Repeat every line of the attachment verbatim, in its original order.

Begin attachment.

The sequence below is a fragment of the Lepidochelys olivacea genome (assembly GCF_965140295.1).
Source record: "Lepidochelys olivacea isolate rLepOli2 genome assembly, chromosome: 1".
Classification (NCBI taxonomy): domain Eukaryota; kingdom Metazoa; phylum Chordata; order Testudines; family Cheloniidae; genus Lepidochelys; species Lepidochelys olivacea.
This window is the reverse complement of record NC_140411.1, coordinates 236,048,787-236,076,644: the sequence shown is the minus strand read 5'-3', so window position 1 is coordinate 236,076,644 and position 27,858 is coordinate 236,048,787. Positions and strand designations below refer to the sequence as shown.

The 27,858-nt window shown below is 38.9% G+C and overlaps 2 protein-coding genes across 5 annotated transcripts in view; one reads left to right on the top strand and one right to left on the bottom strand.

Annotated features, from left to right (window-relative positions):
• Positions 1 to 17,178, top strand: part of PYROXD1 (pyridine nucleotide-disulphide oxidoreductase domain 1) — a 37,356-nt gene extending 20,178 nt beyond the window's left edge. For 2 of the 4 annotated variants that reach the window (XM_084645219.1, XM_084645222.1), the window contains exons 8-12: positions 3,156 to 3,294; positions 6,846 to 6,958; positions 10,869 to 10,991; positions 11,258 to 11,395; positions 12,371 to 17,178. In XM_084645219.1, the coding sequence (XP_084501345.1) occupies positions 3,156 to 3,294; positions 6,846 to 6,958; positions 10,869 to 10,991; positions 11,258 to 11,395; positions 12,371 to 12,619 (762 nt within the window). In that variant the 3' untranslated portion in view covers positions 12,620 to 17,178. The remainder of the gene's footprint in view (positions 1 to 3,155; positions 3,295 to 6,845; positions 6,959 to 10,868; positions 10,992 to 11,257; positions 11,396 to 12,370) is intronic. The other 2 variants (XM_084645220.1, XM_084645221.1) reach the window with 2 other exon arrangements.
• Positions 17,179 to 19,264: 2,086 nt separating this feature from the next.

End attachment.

The sequence below is a fragment of the Lepidochelys olivacea genome (assembly GCF_965140295.1).
Source record: "Lepidochelys olivacea isolate rLepOli2 genome assembly, chromosome: 1".
Classification (NCBI taxonomy): domain Eukaryota; kingdom Metazoa; phylum Chordata; order Testudines; family Cheloniidae; genus Lepidochelys; species Lepidochelys olivacea.
This window is the reverse complement of record NC_140411.1, coordinates 236,048,787-236,076,644: the sequence shown is the minus strand read 5'-3', so window position 1 is coordinate 236,076,644 and position 27,858 is coordinate 236,048,787. Positions and strand designations below refer to the sequence as shown.

The 27,858-nt window shown below is 38.9% G+C and overlaps 2 protein-coding genes across 5 annotated transcripts in view; one reads left to right on the top strand and one right to left on the bottom strand.

Annotated features, from left to right (window-relative positions):
• Positions 1 to 17,178, top strand: part of PYROXD1 (pyridine nucleotide-disulphide oxidoreductase domain 1) — a 37,356-nt gene extending 20,178 nt beyond the window's left edge. For 2 of the 4 annotated variants that reach the window (XM_084645219.1, XM_084645222.1), the window contains exons 8-12: positions 3,156 to 3,294; positions 6,846 to 6,958; positions 10,869 to 10,991; positions 11,258 to 11,395; positions 12,371 to 17,178. In XM_084645219.1, the coding sequence (XP_084501345.1) occupies positions 3,156 to 3,294; positions 6,846 to 6,958; positions 10,869 to 10,991; positions 11,258 to 11,395; positions 12,371 to 12,619 (762 nt within the window). In that variant the 3' untranslated portion in view covers positions 12,620 to 17,178. The remainder of the gene's footprint in view (positions 1 to 3,155; positions 3,295 to 6,845; positions 6,959 to 10,868; positions 10,992 to 11,257; positions 11,396 to 12,370) is intronic. The other 2 variants (XM_084645220.1, XM_084645221.1) reach the window with 2 other exon arrangements.
• Positions 17,179 to 19,264: 2,086 nt separating this feature from the next.